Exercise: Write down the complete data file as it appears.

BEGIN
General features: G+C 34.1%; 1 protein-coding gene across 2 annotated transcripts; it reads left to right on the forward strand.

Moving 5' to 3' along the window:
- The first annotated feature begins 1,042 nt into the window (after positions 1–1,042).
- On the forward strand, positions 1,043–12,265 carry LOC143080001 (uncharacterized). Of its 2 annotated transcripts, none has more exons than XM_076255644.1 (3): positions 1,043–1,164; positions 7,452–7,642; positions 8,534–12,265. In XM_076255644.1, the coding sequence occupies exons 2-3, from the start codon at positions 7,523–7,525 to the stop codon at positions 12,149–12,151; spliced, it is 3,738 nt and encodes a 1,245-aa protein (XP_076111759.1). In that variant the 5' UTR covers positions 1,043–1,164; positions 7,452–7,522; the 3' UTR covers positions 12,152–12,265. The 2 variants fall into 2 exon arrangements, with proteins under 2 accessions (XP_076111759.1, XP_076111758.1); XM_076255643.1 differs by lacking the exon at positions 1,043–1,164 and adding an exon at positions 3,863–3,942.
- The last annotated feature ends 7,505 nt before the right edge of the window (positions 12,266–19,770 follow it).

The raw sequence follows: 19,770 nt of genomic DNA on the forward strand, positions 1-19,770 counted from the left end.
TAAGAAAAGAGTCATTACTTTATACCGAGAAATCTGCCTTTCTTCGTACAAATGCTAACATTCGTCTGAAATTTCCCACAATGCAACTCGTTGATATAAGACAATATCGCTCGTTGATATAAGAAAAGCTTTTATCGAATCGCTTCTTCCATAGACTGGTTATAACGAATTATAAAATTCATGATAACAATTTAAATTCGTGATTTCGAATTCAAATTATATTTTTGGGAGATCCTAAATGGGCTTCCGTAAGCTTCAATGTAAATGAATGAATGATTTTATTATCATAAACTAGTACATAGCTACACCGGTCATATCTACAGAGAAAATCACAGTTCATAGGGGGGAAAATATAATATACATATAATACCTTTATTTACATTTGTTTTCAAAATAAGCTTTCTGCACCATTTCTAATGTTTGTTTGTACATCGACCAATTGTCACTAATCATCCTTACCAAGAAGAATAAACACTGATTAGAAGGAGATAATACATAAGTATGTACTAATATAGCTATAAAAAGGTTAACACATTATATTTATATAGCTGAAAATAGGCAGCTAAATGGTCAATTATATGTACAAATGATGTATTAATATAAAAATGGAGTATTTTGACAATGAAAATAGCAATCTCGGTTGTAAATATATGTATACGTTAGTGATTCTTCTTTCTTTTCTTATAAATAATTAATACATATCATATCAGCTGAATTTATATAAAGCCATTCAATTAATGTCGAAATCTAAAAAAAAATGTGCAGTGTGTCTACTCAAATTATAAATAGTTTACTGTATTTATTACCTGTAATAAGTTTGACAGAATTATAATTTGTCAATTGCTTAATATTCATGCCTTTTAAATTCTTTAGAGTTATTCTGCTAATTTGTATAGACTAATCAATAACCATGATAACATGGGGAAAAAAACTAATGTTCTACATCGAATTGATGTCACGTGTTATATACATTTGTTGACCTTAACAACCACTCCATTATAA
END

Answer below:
General features: G+C 34.1%; 1 protein-coding gene across 2 annotated transcripts; it reads left to right on the forward strand.

Moving 5' to 3' along the window:
- The first annotated feature begins 1,042 nt into the window (after positions 1–1,042).
- On the forward strand, positions 1,043–12,265 carry LOC143080001 (uncharacterized). Of its 2 annotated transcripts, none has more exons than XM_076255644.1 (3): positions 1,043–1,164; positions 7,452–7,642; positions 8,534–12,265. In XM_076255644.1, the coding sequence occupies exons 2-3, from the start codon at positions 7,523–7,525 to the stop codon at positions 12,149–12,151; spliced, it is 3,738 nt and encodes a 1,245-aa protein (XP_076111759.1). In that variant the 5' UTR covers positions 1,043–1,164; positions 7,452–7,522; the 3' UTR covers positions 12,152–12,265. The 2 variants fall into 2 exon arrangements, with proteins under 2 accessions (XP_076111759.1, XP_076111758.1); XM_076255643.1 differs by lacking the exon at positions 1,043–1,164 and adding an exon at positions 3,863–3,942.
- The last annotated feature ends 7,505 nt before the right edge of the window (positions 12,266–19,770 follow it).

The raw sequence follows: 19,770 nt of genomic DNA on the forward strand, positions 1-19,770 counted from the left end.
TAAGAAAAGAGTCATTACTTTATACCGAGAAATCTGCCTTTCTTCGTACAAATGCTAACATTCGTCTGAAATTTCCCACAATGCAACTCGTTGATATAAGACAATATCGCTCGTTGATATAAGAAAAGCTTTTATCGAATCGCTTCTTCCATAGACTGGTTATAACGAATTATAAAATTCATGATAACAATTTAAATTCGTGATTTCGAATTCAAATTATATTTTTGGGAGATCCTAAATGGGCTTCCGTAAGCTTCAATGTAAATGAATGAATGATTTTATTATCATAAACTAGTACATAGCTACACCGGTCATATCTACAGAGAAAATCACAGTTCATAGGGGGGAAAATATAATATACATATAATACCTTTATTTACATTTGTTTTCAAAATAAGCTTTCTGCACCATTTCTAATGTTTGTTTGTACATCGACCAATTGTCACTAATCATCCTTACCAAGAAGAATAAACACTGATTAGAAGGAGATAATACATAAGTATGTACTAATATAGCTATAAAAAGGTTAACACATTATATTTATATAGCTGAAAATAGGCAGCTAAATGGTCAATTATATGTACAAATGATGTATTAATATAAAAATGGAGTATTTTGACAATGAAAATAGCAATCTCGGTTGTAAATATATGTATACGTTAGTGATTCTTCTTTCTTTTCTTATAAATAATTAATACATATCATATCAGCTGAATTTATATAAAGCCATTCAATTAATGTCGAAATCTAAAAAAAAATGTGCAGTGTGTCTACTCAAATTATAAATAGTTTACTGTATTTATTACCTGTAATAAGTTTGACAGAATTATAATTTGTCAATTGCTTAATATTCATGCCTTTTAAATTCTTTAGAGTTATTCTGCTAATTTGTATAGACTAATCAATAACCATGATAACATGGGGAAAAAAACTAATGTTCTACATCGAATTGATGTCACGTGTTATATACATTTGTTGACCTTAACAACCACTCCATTATAA